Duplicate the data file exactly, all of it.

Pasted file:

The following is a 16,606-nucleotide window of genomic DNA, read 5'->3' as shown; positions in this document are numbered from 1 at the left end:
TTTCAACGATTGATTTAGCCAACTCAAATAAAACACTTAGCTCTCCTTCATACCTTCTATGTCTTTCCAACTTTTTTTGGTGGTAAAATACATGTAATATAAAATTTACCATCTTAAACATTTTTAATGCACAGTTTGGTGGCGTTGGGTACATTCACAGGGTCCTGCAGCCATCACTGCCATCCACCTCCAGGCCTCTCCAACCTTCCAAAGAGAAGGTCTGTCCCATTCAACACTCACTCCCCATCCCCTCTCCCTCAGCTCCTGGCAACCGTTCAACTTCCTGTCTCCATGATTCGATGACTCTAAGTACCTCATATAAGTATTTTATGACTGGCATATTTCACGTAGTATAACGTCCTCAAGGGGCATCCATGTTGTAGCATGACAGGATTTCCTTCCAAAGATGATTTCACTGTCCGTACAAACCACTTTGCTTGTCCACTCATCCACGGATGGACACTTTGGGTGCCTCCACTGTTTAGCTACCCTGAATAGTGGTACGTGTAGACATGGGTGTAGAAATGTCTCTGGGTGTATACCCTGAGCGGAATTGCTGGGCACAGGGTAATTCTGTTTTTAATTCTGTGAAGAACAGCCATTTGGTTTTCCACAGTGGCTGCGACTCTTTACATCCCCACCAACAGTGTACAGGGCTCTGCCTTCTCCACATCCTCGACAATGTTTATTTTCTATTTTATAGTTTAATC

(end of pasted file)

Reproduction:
The following is a 16,606-nucleotide window of genomic DNA, read 5'->3' as shown; positions in this document are numbered from 1 at the left end:
TTTCAACGATTGATTTAGCCAACTCAAATAAAACACTTAGCTCTCCTTCATACCTTCTATGTCTTTCCAACTTTTTTTGGTGGTAAAATACATGTAATATAAAATTTACCATCTTAAACATTTTTAATGCACAGTTTGGTGGCGTTGGGTACATTCACAGGGTCCTGCAGCCATCACTGCCATCCACCTCCAGGCCTCTCCAACCTTCCAAAGAGAAGGTCTGTCCCATTCAACACTCACTCCCCATCCCCTCTCCCTCAGCTCCTGGCAACCGTTCAACTTCCTGTCTCCATGATTCGATGACTCTAAGTACCTCATATAAGTATTTTATGACTGGCATATTTCACGTAGTATAACGTCCTCAAGGGGCATCCATGTTGTAGCATGACAGGATTTCCTTCCAAAGATGATTTCACTGTCCGTACAAACCACTTTGCTTGTCCACTCATCCACGGATGGACACTTTGGGTGCCTCCACTGTTTAGCTACCCTGAATAGTGGTACGTGTAGACATGGGTGTAGAAATGTCTCTGGGTGTATACCCTGAGCGGAATTGCTGGGCACAGGGTAATTCTGTTTTTAATTCTGTGAAGAACAGCCATTTGGTTTTCCACAGTGGCTGCGACTCTTTACATCCCCACCAACAGTGTACAGGGCTCTGCCTTCTCCACATCCTCGACAATGTTTATTTTCTATTTTATAGTTTAATC